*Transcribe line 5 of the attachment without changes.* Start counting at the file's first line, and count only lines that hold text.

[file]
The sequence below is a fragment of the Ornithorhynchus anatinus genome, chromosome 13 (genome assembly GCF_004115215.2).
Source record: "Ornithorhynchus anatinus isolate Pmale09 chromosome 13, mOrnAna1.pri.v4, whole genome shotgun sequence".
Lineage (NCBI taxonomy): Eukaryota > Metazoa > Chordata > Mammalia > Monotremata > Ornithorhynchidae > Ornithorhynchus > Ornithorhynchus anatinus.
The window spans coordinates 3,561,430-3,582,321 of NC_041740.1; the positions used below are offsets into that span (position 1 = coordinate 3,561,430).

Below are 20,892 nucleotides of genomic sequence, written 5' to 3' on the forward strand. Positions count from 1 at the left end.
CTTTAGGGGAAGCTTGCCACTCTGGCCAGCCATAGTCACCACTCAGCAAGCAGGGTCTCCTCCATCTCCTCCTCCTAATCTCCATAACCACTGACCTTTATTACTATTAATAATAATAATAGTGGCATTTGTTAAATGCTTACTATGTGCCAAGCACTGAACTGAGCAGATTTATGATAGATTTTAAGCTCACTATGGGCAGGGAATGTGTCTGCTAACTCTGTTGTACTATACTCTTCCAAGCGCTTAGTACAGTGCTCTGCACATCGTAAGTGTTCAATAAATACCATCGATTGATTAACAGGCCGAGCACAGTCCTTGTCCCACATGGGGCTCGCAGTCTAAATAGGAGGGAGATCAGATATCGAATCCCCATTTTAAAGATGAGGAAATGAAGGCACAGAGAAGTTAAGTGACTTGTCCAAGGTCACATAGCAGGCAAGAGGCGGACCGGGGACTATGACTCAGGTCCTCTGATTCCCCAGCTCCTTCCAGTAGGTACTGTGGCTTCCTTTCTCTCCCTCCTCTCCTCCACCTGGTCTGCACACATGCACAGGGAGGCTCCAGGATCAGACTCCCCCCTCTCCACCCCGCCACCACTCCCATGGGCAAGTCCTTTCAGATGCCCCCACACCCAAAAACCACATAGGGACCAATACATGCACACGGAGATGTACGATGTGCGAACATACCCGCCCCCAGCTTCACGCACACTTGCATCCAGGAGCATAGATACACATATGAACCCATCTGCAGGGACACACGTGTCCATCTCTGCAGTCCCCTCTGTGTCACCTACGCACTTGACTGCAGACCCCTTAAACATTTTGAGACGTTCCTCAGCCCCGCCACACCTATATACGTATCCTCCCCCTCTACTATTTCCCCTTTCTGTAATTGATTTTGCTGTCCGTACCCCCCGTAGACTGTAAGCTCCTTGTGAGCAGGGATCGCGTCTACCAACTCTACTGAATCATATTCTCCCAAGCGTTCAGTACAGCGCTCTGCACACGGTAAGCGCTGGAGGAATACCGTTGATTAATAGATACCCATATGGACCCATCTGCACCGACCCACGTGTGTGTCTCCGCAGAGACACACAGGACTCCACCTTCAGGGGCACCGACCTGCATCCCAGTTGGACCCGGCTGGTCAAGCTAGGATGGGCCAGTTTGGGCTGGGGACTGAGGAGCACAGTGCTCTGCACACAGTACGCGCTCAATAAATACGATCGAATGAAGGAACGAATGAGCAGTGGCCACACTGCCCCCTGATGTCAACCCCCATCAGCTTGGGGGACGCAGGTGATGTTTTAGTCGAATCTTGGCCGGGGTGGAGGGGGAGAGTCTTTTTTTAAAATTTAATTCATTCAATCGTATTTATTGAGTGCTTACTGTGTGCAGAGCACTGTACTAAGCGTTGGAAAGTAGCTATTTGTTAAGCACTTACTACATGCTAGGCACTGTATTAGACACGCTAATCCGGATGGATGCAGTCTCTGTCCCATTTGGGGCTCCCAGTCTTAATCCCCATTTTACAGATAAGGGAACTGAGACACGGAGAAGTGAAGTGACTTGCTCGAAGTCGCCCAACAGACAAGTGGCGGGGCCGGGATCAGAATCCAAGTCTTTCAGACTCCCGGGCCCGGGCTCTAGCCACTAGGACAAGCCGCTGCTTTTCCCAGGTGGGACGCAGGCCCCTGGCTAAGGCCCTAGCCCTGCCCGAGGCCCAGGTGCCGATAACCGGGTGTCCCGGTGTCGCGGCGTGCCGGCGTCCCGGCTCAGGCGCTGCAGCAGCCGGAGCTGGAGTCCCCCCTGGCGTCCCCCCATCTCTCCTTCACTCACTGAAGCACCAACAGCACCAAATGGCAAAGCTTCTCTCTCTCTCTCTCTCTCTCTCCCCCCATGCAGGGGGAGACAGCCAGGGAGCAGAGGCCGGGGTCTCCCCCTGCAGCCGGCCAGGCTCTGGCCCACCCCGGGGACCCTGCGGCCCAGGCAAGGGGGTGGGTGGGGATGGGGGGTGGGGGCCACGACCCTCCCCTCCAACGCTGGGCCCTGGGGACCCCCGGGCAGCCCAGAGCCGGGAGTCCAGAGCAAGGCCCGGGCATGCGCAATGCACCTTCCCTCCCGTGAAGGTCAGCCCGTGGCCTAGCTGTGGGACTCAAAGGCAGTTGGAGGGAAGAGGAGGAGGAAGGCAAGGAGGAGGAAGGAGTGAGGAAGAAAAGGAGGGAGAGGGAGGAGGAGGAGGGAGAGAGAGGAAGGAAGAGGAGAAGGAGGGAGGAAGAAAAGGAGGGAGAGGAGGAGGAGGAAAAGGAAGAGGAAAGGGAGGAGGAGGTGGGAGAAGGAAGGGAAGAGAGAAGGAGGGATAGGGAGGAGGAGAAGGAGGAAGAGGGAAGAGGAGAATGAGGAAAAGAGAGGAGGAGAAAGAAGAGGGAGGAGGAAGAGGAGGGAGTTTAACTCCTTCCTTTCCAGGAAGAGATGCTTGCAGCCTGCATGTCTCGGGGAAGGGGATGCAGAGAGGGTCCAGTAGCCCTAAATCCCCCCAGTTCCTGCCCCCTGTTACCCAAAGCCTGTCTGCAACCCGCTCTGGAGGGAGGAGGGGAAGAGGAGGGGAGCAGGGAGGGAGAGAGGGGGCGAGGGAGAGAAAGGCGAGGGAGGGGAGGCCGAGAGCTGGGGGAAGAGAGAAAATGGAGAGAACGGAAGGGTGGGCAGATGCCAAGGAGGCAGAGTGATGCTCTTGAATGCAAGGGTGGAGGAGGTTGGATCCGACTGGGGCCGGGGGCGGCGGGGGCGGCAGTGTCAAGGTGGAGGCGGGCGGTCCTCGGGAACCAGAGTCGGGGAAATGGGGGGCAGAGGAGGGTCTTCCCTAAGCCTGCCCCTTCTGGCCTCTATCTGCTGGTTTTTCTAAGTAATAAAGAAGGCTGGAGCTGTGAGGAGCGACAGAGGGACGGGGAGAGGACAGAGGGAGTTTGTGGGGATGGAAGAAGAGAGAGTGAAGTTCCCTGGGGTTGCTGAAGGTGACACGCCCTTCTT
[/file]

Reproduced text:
Below are 20,892 nucleotides of genomic sequence, written 5' to 3' on the forward strand. Positions count from 1 at the left end.